Limo owners, state take precautions

As printed in The Norwalk Hour, CT Post by By Michael P. Mayko

Santo Silvestro says he doesn’t believe in leaving anything to chance.

Every day, Silvestro said, he or his fleet manager inspect the vehicles that have gone out from his Hoyt Livery or Crosstown Limousine, both in New Canaan.

“I’m here seven days a week,” Silvestro said last week. “I’m out looking for dents, checking the tire pressure. … If I see a something wrong, even it it’s a tail light out, that car does not go out until it’s repaired.”

The Silvestro family, which has owned Hoyt Livery, also known as Hoyt Limousine, since 1987, maintain their own body and repair shops — New Canaan Auto Body and New Canaan Auto Repair, on the same Cross Street site.

Photos by Erik Trautmann / Hearst Connecticut Media

The deadly crash of a re-manufactured Ford Excursion — a so-called “super stretch” limo — in upstate New York that killed 20 on Oct. 6 has sounded warning bells in the heads of brides and grooms scheduling parties and receptions, parents preparing for proms and others, including state. Sen. Toni Boucher, R-Wilton, who sits on the General Assembly’s Transportation Committee.

“They have to pass (inspection) before they can do business.”
Kevin Nursick, Department of Transportation spokesman

“That crash has left questions about the vehicle and the driver,” Boucher said. “We need to determine if our laws are well-written as to the qualifications of drivers and the inspection of these vehicles.”

In Connecticut, limousine services using vehicles carrying fewer than eight passengers are only required to be inspected once by the Department of Transportation, and that’s when the company is applying for a license. “If they don’t pass inspection, they are not licensed,” said Kevin Nursick, a DOT spokesman. “They have to pass before they can do business.”

He said the majority of vehicles inspected are “sedans and SUVs, not stretch limousines.” And he added vehicles operating under services like Uber and Lyft are not inspected at all.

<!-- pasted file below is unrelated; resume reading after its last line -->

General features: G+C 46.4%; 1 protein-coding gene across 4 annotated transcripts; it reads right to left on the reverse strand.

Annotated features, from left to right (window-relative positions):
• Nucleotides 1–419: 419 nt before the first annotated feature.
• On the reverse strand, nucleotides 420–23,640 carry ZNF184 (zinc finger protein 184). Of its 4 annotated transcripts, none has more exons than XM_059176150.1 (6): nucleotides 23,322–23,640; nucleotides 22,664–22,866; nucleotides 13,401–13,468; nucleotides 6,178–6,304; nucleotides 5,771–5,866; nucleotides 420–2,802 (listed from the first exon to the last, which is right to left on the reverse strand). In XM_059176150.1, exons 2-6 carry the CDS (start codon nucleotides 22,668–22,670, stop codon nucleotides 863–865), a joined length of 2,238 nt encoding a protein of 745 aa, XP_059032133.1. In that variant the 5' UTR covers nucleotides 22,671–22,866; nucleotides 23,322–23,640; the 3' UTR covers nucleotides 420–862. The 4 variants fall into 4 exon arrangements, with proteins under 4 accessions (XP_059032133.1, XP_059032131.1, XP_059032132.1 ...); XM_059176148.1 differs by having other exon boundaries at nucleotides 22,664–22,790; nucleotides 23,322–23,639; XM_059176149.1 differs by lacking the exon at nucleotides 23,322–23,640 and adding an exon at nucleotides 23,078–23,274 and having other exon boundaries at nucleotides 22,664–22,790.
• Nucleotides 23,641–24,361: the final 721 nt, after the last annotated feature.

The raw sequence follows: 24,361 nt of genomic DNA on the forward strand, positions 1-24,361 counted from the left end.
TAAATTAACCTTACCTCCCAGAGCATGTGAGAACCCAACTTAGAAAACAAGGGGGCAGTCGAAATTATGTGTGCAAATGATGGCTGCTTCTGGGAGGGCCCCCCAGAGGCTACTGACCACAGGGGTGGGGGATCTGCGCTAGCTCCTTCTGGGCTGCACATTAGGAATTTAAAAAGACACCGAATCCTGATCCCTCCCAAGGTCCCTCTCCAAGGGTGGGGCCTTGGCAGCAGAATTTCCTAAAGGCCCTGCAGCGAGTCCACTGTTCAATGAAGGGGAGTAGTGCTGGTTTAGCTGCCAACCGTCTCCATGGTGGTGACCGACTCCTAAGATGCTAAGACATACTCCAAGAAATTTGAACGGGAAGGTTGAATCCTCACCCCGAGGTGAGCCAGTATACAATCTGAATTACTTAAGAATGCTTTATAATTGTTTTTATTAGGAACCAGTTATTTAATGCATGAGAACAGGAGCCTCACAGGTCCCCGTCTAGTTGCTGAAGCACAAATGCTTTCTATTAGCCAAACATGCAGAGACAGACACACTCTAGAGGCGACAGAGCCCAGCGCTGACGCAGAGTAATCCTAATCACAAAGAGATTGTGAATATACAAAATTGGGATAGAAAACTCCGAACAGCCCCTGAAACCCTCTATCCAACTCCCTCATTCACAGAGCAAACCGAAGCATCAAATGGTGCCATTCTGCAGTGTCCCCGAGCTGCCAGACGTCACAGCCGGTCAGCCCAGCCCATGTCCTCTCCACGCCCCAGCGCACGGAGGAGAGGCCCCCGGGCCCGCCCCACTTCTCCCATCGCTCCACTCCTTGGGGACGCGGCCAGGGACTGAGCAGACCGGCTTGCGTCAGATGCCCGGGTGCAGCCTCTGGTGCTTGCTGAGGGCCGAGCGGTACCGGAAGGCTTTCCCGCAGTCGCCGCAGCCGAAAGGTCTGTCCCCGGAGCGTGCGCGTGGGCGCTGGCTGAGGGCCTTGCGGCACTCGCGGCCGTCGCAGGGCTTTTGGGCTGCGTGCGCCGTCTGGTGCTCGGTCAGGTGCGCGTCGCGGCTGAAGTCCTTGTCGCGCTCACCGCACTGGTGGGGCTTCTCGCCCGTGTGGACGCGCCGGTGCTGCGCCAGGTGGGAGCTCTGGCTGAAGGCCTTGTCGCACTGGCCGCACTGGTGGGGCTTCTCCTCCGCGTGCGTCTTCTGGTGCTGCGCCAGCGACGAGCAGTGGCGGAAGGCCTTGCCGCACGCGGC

That’s another problem Boucher said the Transportation Committee needs to look at.

Stretched out

Vehicles carrying eight or more passengers in the state must be inspected every six months by Connecticut’s Department of Motor Vehicles. “Stretch Limousines operating in Connecticut can only do so if they are specifically certified by the factory manufacturer to be altered in such a way, and only if the modifications are or were performed by a factory-approved establishment,” Nursick explained. “These vehicles would also be inspected by CTDOT prior to service. Vehicles not meeting this criteria are immediately rejected, and cannot be registered for livery use in Connecticut.”

But DOT’s requirements only extend to vehicles garaged in Connecticut and transporting passengers within the state. Additional requirements for commercial motor vehicles traveling into and out of Connecticut fall under the regulations of the U.S. Department of Transportation’s Federal Motor Carrier Safety Administration.

The Silvestros said they never operated with any super stretch limos. They sold their two conventional stretch limousines two years ago because there wasn’t much call for them.

“A reputable company really needs to be careful,” Silvestro said. “Any time you take a car, chop it in half and add a piece — how safe can it be?

Federal and state investigators in New York are attempting to determine the cause of the catastrophic upstate crash. Published reports claim the 2001 Ford Excursion, modified into a stretch limousine, ran a stop sign, struck a parked sport utility vehicle and rolled down an embankment. The 17 passengers and driver were killed, along with two pedestrians.

Safety measures

Nationally, there were 28 fatal crashes — and 39 total deaths — involving large limousines from 2008 through 2017, according to the National Highway Traffic Safety Administration. That compares with nearly 318,000 fatal crashes and nearly 347,000 total fatalities in crashes involving all types of vehicles during that period. Of the 39 fatalities, 24 were occupants of large limousines, while 15 of those killed were pedestrians or in other involved vehicles.

The administration, through its Fatality Analysis Reporting System, defines large limousines as as automobiles with more than four side doors or a stretched chassis with sections added within its wheelbase to increase length and passenger/cargo carrying capacity.